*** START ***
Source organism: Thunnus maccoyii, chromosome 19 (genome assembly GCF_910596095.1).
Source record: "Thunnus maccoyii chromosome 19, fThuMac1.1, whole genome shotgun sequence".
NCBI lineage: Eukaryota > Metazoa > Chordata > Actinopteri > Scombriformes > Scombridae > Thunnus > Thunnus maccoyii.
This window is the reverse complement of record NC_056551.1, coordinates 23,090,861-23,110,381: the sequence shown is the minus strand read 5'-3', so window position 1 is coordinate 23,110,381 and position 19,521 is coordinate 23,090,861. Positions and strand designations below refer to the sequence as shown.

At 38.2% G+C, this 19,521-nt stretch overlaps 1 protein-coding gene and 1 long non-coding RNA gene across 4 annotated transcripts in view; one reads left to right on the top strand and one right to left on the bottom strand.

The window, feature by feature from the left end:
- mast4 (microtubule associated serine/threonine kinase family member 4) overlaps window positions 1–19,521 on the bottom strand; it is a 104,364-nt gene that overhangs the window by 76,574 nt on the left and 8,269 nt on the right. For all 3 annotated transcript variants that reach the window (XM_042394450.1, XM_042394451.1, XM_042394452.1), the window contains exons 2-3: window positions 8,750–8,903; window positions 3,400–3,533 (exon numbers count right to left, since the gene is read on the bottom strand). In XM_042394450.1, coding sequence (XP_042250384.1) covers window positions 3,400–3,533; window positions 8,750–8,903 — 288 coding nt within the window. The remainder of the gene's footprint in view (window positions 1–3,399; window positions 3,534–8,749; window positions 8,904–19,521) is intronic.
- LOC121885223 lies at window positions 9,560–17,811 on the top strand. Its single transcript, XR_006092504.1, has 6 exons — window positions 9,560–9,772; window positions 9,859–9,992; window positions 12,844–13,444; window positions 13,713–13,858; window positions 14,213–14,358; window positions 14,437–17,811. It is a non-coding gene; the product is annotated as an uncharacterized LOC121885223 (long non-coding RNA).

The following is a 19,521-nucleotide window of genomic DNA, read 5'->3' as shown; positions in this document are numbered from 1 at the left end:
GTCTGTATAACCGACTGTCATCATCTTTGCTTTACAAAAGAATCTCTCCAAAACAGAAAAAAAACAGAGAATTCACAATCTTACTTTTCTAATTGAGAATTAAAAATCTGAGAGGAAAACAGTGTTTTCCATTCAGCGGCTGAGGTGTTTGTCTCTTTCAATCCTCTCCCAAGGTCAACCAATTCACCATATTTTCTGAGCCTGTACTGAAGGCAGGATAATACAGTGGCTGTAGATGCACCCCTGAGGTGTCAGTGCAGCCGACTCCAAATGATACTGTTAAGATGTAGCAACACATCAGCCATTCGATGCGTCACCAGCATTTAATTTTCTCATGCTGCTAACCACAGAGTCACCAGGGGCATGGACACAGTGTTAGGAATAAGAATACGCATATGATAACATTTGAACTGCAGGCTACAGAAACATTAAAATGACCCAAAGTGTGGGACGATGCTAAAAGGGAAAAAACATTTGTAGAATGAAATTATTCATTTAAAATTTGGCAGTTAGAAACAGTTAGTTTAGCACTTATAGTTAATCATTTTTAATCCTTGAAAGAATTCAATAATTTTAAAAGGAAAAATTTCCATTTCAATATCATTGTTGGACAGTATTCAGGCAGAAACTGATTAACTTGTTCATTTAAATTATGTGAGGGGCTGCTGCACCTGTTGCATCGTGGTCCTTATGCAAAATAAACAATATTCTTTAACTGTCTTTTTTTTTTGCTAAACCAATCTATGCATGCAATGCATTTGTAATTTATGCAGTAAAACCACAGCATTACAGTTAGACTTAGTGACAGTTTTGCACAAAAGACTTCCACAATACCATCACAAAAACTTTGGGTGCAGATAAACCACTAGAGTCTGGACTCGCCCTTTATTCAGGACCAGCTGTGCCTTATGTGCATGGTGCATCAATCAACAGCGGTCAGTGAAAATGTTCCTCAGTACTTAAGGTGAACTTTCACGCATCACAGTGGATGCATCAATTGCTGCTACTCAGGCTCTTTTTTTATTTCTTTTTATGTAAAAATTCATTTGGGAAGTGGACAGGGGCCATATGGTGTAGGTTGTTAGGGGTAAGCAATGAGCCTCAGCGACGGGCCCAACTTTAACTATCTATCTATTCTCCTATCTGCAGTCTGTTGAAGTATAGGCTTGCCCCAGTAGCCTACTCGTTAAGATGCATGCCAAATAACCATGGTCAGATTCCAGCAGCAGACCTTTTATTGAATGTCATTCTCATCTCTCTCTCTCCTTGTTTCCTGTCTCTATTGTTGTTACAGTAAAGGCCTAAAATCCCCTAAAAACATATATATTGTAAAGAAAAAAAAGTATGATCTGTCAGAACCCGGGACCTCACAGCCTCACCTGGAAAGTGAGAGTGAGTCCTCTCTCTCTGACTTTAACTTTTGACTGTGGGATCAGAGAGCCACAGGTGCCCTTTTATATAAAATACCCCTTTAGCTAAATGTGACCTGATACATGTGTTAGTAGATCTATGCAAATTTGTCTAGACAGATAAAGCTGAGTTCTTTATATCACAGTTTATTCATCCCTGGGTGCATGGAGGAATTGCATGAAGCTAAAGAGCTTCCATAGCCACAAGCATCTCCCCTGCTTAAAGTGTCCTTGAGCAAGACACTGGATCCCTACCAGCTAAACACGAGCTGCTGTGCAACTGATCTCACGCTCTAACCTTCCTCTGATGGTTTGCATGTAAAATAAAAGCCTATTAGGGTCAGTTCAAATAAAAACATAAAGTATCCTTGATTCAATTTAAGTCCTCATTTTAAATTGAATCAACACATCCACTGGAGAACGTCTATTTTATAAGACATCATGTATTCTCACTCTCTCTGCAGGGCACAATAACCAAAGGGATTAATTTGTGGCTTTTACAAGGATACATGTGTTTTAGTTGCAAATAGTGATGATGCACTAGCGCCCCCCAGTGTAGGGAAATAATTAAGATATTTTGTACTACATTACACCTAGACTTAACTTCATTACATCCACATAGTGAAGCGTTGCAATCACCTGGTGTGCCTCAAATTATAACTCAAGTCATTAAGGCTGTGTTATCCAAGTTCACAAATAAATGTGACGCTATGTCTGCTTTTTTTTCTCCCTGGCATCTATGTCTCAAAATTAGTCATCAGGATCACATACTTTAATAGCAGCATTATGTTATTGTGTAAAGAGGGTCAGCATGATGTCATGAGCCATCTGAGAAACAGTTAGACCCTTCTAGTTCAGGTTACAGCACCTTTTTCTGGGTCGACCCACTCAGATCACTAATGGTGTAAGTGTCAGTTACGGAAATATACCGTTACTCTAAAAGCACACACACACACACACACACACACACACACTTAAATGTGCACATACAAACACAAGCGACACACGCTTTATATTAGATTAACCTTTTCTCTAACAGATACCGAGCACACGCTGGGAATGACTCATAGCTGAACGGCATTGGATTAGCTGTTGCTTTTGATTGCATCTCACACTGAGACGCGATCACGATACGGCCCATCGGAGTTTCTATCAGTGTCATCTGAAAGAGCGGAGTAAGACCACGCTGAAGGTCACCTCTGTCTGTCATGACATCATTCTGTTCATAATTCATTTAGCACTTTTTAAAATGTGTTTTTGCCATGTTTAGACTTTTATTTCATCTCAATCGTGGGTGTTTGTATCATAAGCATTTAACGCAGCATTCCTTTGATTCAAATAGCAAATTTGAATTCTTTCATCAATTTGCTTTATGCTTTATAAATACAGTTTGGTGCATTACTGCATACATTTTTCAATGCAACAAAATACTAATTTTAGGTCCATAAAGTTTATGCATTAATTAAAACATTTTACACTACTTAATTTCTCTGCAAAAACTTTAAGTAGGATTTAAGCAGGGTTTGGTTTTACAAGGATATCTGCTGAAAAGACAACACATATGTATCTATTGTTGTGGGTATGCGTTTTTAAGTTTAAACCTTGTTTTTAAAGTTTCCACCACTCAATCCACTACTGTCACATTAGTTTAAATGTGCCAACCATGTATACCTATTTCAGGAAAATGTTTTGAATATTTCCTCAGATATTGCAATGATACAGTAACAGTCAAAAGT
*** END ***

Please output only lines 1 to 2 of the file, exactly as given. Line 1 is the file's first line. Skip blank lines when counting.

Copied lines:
Source organism: Thunnus maccoyii, chromosome 19 (genome assembly GCF_910596095.1).
Source record: "Thunnus maccoyii chromosome 19, fThuMac1.1, whole genome shotgun sequence".